correctly and in real time, the rational-emotional processes going on within
the mind ([45] Mayer and Salovey, 1995; [43] Mayer et al. , 2004; [54] Park,
2005; [61] Salovey et al. , 1999). Research shows that emotionally intelligent
managers, supervisors and leaders are better at handling their own emotions,
are more effective at soothing themselves when upset, and get upset less often
([1], [2] Abraham, 1999, 2004). Because of this capacity for "self-regulation",
such people are also more relaxed biologically, with lower levels of stress
hormones and other physiological indicators of emotional arousal ([37] Keichel,
1987; [70] Tischler et al. , 2002). Even in the midst of most complex social
transactions, their superiors, colleagues, and subordinates experience them as
emotionally comfortable companions and rate them as having fewer behavioral
problems such as rudeness or aggressiveness ([1] Abraham, 1999). Socially they
are more "attractive" to their peers and associates and are seen by others as
more interpersonally skilled and influential ([73] Walter, 1996).

While in leadership roles or when executing responsibilities, EI personalities


display remarkable empathy in their feelings and approach toward people and
make others feel understood, supported, trusted, remembered, involved, listened
to, helped, empowered and rewarded ([8] Cherniss, 1997). They are both visible
and credible among their fellow beings as compassionate individuals who can see
things from the point of view of the other persons. In organizational contexts,
the net impact of EI people in their organizations is that they act as powerful
catalytic agents who transform both the character and performance of the
organizations ([43] Mayer et al. , 2004; [51] McGarvey, 1997). Studies from
industry, government, education, and other fields show that emotionally
intelligent people are far more effective and productive than their less
emotionally intelligent counterparts in making things happen with and through
others ([10] Cote and Miners, 2006; [55] Pilling and Eroglu, 1994; [58] Rosete
and Ciarrochi, 2005).

Emotional intelligence - the roots

EI has its roots in the early works of psychometric researchers like [68], [69]
Thorndike (1920, 1936), [53] Moss and Hunt (1927), [32] Hunt (1928), and [72]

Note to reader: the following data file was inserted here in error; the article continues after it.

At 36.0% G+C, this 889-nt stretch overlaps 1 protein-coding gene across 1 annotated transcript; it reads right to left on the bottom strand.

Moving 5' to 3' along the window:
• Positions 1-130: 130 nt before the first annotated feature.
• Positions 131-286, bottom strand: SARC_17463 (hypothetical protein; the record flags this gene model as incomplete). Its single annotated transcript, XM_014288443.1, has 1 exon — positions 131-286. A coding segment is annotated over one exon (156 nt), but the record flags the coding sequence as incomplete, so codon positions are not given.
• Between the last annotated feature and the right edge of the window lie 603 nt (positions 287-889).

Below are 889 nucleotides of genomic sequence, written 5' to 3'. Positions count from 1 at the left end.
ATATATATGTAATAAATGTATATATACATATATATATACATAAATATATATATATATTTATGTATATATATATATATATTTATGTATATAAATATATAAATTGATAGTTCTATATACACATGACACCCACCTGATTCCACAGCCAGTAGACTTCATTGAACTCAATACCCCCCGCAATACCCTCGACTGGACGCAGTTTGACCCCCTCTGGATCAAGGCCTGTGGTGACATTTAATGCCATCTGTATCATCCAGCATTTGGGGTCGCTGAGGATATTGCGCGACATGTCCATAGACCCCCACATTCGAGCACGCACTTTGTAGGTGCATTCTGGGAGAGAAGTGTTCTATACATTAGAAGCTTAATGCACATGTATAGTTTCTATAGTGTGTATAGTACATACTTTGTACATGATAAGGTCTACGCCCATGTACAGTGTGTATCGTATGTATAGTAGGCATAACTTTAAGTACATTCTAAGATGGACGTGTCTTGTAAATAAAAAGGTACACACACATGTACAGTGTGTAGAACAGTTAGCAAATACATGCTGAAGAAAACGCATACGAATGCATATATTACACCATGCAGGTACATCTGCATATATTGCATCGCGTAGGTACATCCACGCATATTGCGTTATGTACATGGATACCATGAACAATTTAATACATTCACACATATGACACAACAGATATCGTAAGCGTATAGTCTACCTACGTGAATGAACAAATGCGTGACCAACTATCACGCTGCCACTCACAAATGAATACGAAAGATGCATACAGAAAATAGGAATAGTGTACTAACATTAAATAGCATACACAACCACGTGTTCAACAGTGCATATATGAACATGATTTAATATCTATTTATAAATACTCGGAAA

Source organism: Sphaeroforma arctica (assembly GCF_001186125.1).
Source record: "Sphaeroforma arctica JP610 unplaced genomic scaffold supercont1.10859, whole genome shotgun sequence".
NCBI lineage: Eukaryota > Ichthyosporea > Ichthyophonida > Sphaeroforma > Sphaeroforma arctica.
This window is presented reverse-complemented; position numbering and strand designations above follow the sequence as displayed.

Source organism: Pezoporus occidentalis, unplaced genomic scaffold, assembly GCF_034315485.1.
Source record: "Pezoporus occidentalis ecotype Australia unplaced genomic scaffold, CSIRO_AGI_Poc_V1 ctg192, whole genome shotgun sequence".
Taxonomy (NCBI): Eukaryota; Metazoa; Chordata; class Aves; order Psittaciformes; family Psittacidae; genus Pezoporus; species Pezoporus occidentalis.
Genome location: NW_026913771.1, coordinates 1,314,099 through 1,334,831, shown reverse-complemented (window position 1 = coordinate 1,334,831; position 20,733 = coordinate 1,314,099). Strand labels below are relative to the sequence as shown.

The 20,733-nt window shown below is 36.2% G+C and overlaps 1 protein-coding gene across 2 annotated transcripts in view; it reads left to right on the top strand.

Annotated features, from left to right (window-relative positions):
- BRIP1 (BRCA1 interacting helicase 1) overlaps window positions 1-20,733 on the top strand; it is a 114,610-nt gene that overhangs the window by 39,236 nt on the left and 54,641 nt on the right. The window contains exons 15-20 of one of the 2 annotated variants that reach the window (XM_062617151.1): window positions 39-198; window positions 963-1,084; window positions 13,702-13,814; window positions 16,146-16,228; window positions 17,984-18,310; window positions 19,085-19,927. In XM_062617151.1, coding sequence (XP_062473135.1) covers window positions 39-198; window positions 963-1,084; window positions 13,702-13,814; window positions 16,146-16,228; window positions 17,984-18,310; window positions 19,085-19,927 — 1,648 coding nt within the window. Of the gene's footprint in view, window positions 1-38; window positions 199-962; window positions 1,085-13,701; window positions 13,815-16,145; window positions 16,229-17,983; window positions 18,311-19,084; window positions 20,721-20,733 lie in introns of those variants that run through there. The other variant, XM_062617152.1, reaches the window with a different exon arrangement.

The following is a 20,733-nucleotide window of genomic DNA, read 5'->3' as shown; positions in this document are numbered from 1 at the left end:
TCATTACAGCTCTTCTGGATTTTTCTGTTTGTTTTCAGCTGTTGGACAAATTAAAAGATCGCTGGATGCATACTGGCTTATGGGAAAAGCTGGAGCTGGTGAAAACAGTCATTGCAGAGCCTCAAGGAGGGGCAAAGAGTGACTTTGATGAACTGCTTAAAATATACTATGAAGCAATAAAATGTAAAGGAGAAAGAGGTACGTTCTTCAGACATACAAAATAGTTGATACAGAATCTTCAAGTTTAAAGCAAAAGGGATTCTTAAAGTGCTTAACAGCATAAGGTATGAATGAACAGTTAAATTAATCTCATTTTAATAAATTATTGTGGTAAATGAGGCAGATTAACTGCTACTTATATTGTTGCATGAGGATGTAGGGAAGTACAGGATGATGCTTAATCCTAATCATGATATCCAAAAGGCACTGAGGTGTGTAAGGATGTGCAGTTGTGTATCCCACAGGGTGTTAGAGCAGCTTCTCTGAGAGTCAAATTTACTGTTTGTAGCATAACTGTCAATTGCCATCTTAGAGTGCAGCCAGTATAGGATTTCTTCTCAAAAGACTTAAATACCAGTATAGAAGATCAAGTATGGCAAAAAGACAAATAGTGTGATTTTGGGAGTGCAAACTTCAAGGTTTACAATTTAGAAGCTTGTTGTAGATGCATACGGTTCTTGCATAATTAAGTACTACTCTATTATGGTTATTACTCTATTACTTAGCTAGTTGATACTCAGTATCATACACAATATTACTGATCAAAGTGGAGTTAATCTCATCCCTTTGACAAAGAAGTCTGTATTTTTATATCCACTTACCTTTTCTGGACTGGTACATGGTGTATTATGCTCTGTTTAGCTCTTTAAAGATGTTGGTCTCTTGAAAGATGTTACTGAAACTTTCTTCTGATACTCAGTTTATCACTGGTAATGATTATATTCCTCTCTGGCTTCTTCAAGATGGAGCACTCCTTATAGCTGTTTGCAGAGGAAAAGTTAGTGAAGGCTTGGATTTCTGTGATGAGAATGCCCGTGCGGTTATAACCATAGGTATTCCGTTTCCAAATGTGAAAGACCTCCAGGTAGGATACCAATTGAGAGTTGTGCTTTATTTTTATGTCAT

Vernon (1933) but the concept was defined and theoretically sharpened only in
recent years through the works of Drs J.D. Mayer and [59] P. Saarni (1999). The
true merit for popularizing the concept, however, is attributed to [27] Goleman
(1995) who through his classic book published in 1995 took EI from the world of
academics and research to the practical world of business and industry.

The founding authors and researchers explain that emotionally intelligent


people possess the remarkable attribute of diagnosing and monitoring the
internal emotional environment of their own and others' minds during social
transactions and show skillfulness in managing their dealings and relationships
with others in ways that produce winning and mutually productive outcomes for
both. Drawing upon their leads, the EI model in this paper conceives EI as the
sum total of the mind capabilities that enable a person in understanding one's
own and others' emotions correctly, in real time, and in managing these
emotions intelligently so as to produce personally and socially desirable
transactional outcomes. From a practical point of view, EI is the application
of emotions in a rationally guarded (intelligent) manner in situations that
call for the synchronized involvement of both emotion and reason.

Brain theory - the link with emotional intelligence


Careful and intelligent use of emotion and reason is an art. It calls for
proper understanding of how emotion and reason interact and operate within the
human brain. Brain theory today is so advanced that we know much about how the
human brain works. Researchers in brain theory suggest that there exists an
ongoing relationship of competitive inter-dominance between the rational and
emotional domains of the brain ([5] Bear et al. , 1996; [16] Edelman, 1987;
[33] Isaacson, 1982). In this inter-relationship, due to the genetic
programming of human biological equipment and due to the type of conditioning
received during socialization, in most individuals the emotion-regulating part
of the brain (i.e. the amygdala along with other limbic structures) tends to
dominate the rational brain (neocortex) controlling or even suppressing the
rational thoughts and actions of humans ([67] Thompson, 1988).